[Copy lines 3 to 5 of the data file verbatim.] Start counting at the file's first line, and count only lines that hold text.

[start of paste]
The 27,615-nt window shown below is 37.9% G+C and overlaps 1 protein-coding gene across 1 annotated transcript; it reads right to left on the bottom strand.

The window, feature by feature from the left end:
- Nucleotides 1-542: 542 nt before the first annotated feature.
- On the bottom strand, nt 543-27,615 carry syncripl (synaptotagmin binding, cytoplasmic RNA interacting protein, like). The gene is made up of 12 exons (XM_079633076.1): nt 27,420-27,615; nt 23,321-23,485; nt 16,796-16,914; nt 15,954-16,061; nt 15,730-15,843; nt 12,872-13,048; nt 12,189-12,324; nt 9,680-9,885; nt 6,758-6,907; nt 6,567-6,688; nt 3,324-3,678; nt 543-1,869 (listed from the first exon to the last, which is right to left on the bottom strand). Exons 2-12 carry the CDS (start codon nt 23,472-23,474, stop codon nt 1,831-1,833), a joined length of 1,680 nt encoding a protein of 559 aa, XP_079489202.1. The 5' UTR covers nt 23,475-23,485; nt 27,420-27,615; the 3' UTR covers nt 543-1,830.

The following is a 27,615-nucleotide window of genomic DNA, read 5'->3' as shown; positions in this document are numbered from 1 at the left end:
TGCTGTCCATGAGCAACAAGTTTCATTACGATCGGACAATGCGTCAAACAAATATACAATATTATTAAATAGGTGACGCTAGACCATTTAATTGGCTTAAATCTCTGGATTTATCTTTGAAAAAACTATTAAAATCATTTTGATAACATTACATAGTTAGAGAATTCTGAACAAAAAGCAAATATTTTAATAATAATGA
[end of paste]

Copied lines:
- Nucleotides 1-542: 542 nt before the first annotated feature.
- On the bottom strand, nt 543-27,615 carry syncripl (synaptotagmin binding, cytoplasmic RNA interacting protein, like). The gene is made up of 12 exons (XM_079633076.1): nt 27,420-27,615; nt 23,321-23,485; nt 16,796-16,914; nt 15,954-16,061; nt 15,730-15,843; nt 12,872-13,048; nt 12,189-12,324; nt 9,680-9,885; nt 6,758-6,907; nt 6,567-6,688; nt 3,324-3,678; nt 543-1,869 (listed from the first exon to the last, which is right to left on the bottom strand). Exons 2-12 carry the CDS (start codon nt 23,472-23,474, stop codon nt 1,831-1,833), a joined length of 1,680 nt encoding a protein of 559 aa, XP_079489202.1. The 5' UTR covers nt 23,475-23,485; nt 27,420-27,615; the 3' UTR covers nt 543-1,830.

The following is a 27,615-nucleotide window of genomic DNA, read 5'->3' as shown; positions in this document are numbered from 1 at the left end: